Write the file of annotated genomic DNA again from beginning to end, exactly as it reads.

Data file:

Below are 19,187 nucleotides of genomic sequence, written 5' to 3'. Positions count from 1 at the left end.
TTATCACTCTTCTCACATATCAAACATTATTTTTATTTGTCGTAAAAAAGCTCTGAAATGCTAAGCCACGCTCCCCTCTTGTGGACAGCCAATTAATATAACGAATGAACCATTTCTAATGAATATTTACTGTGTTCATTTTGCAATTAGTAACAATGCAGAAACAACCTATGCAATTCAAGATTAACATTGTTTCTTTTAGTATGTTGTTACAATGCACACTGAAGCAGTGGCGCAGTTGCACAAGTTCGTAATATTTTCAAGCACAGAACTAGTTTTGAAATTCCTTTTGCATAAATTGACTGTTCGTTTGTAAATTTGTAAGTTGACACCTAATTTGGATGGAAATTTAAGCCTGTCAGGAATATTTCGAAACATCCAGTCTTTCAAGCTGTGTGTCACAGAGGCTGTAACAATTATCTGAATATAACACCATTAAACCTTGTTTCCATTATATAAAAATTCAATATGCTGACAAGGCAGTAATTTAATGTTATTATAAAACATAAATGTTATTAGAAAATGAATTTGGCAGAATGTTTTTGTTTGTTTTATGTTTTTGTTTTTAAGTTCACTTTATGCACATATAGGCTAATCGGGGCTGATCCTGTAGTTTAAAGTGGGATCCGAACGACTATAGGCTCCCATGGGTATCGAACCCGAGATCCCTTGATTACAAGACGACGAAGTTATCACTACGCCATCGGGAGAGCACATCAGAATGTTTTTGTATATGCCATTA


Below are 19,187 nucleotides of genomic sequence, written 5' to 3'. Positions count from 1 at the left end.
TTATCACTCTTCTCACATATCAAACATTATTTTTATTTGTCGTAAAAAAGCTCTGAAATGCTAAGCCACGCTCCCCTCTTGTGGACAGCCAATTAATATAACGAATGAACCATTTCTAATGAATATTTACTGTGTTCATTTTGCAATTAGTAACAATGCAGAAACAACCTATGCAATTCAAGATTAACATTGTTTCTTTTAGTATGTTGTTACAATGCACACTGAAGCAGTGGCGCAGTTGCACAAGTTCGTAATATTTTCAAGCACAGAACTAGTTTTGAAATTCCTTTTGCATAAATTGACTGTTCGTTTGTAAATTTGTAAGTTGACACCTAATTTGGATGGAAATTTAAGCCTGTCAGGAATATTTCGAAACATCCAGTCTTTCAAGCTGTGTGTCACAGAGGCTGTAACAATTATCTGAATATAACACCATTAAACCTTGTTTCCATTATATAAAAATTCAATATGCTGACAAGGCAGTAATTTAATGTTATTATAAAACATAAATGTTATTAGAAAATGAATTTGGCAGAATGTTTTTGTTTGTTTTATGTTTTTGTTTTTAAGTTCACTTTATGCACATATAGGCTAATCGGGGCTGATCCTGTAGTTTAAAGTGGGATCCGAACGACTATAGGCTCCCATGGGTATCGAACCCGAGATCCCTTGATTACAAGACGACGAAGTTATCACTACGCCATCGGGAGAGCACATCAGAATGTTTTTGTATATGCCATTA